internet.com
You are in the: Small Business Computing Channelarrow View Sites +
Small Business Technology
» ECommerce-Guide | Small Business Computing | Webopedia | WinPlanet |  »Close
Webopedia.com
Enter a word for a definition... ...or choose a computer category.
 
 

menu
   Home
   Term of the Day
   New Terms
   Pronunciation
   New Links
   Quick Reference
   Did You Know?
   Categories
   Tech Support
   Webopedia Jobs
   About Us
   Link to Us
   Advertising
  

talk to us
   Submit a URL
   Suggest a Term
   Report an Error

internet.com
Developer
Downloads
International
Internet Lists
Internet News
Internet Resources
IT
Linux/Open Source
Personal Technology
Small Business
Windows Technology
xSP Resources
Search internet.com
Advertise
Corporate Info
Newsletters
Tech Jobs
E-mail Offers
commerce
  Be a Commerce Partner
 
 
 
 
 
 
 
 
 
 
 
 
 
 
Are Cable Internet Connections
Vulnerable to Hackers?

A PC that is connected to the Internet via a cable modem (i.e., using a cable television ISP) is always vulnerable to a malicious hack attack whenever the PC is on. Even if a browser is not opened, merely turning on a PC with a cable connection renders the device vulnerable to attack.

Why is this? Because cable ISPs, in providing the Internet access to a user, essentially are creating giant always-connected networks of PCs comprised of all their customers. Cable connections utilize Ethernet cards, which render the user one link in a giant network. Even if a browser is never opened, a cable-connected PC links to the Ethernet-enabled network (i.e., the Internet) as soon as the PC is booted -- just as a connection to a LAN or other corporate network renders the device vulnerable to attacks across that network. This gives a hacker access to the user's hard drive, and opens the door for many kinds of malicious hack attacks.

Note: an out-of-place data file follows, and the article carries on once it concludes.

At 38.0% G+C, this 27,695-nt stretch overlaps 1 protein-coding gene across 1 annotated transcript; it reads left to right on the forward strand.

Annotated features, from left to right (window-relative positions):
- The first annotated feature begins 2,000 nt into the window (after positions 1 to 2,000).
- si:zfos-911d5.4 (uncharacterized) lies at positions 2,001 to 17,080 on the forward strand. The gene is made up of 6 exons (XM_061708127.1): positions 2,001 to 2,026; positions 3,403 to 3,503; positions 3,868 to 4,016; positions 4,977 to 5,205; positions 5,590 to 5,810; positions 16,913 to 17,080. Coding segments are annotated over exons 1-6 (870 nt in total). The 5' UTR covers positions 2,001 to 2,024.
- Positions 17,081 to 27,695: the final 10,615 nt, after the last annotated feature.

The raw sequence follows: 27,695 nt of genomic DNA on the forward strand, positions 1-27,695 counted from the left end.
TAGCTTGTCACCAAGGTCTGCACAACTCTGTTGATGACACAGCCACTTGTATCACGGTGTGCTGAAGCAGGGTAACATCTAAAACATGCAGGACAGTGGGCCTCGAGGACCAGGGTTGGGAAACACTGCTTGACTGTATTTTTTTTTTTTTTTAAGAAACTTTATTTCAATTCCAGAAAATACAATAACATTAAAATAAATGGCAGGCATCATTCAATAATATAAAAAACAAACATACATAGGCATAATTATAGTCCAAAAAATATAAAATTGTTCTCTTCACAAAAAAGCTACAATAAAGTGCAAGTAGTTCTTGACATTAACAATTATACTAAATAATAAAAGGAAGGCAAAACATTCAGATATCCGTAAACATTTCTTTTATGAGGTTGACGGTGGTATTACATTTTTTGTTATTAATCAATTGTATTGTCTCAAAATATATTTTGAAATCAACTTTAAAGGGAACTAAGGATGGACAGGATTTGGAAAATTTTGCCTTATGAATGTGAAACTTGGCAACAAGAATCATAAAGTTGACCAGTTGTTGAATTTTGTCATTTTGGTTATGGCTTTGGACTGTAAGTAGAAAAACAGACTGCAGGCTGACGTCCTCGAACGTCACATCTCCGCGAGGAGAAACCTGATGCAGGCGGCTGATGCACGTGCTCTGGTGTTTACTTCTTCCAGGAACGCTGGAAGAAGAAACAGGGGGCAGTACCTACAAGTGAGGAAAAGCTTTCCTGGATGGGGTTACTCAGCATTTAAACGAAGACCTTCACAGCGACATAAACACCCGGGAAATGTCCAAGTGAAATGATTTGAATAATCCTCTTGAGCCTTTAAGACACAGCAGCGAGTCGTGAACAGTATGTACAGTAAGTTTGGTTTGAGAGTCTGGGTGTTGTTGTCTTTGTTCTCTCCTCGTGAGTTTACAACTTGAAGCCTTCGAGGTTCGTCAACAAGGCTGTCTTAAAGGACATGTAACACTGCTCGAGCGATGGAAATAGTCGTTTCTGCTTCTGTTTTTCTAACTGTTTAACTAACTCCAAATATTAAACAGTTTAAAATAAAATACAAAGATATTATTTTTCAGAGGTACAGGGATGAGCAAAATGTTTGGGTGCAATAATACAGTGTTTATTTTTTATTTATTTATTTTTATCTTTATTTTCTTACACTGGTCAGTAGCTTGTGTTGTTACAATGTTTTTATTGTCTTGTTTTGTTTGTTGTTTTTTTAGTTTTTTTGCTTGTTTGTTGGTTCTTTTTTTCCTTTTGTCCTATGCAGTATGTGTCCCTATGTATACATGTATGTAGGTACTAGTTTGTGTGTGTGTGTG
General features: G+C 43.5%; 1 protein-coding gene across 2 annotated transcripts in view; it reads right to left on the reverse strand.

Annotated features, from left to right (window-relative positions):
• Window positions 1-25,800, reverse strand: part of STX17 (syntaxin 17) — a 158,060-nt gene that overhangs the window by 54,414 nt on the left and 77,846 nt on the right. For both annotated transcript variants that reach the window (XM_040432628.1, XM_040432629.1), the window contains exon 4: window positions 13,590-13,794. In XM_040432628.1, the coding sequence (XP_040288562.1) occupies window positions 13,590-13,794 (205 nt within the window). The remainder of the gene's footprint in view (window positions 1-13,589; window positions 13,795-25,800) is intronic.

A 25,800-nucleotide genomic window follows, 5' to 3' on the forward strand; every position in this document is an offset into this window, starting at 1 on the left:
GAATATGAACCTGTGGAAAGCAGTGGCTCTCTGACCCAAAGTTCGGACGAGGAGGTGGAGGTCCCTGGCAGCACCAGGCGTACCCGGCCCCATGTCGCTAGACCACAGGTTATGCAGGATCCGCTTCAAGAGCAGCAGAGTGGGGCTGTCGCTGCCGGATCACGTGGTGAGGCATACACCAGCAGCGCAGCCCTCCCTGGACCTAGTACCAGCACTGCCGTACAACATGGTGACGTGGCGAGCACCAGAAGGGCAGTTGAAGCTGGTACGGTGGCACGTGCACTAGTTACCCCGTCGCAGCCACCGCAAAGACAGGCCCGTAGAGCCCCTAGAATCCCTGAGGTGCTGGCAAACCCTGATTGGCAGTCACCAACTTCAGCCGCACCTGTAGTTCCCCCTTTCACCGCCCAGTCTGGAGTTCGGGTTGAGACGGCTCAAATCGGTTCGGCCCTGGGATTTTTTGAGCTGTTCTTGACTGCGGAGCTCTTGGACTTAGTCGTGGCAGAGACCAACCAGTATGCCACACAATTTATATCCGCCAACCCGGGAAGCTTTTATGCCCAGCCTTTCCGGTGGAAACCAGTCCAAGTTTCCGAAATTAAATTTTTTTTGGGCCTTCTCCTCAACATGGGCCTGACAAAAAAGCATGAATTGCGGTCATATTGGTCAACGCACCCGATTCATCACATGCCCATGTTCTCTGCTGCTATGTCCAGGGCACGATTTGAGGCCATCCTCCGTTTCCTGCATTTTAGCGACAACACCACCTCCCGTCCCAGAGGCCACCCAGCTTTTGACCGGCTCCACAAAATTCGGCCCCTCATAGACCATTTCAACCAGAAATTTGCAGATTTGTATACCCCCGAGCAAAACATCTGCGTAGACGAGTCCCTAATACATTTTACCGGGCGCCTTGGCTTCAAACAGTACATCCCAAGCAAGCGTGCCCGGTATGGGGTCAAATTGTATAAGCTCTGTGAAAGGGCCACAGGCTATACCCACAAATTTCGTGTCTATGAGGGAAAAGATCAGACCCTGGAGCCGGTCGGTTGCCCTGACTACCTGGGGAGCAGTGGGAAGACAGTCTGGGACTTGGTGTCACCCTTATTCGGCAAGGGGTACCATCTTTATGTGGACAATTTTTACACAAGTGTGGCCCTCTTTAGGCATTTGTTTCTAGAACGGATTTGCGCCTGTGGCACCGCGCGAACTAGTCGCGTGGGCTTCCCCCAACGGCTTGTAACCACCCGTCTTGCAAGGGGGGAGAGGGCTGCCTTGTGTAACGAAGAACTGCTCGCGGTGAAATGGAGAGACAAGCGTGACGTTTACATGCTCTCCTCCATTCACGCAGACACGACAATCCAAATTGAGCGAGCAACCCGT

One way to protect a cable-connected PC from malicious hacks is to disable file-sharing and print-sharing capabilities in the operating system. This is a simple solution for some but for others not a reality as this method basically disables any kind of home networking.

A better method is to install either a hardware or software firewall. A hardware firewall typically is a small device that the cable and the Ethernet card are both connected to. All transmissions pass through the hardware firewall. A software firewall, which is the more common and cheaper of the two methods, is a piece of code that resides on your PC and is always running. The software watches interactions between the PC and the Internet and blocks any suspicious activities.

Last updated: August 28, 2003




Do you have an interesting piece of computer-related trivia that you would like us to explore?
Tell us about it.



JupiterWeb networks:

internet.comearthweb.comDevx.com graphics.com

Search JupiterWeb:

Jupitermedia Corporation has three divisions:
Jupiterimages, JupiterWeb and JupiterResearch


Legal Notices, Licensing, Reprints, & Permissions, Privacy Policy.

Jupitermedia Corporate Info | Newsletters | Tech Jobs | Shopping | E-mail Offers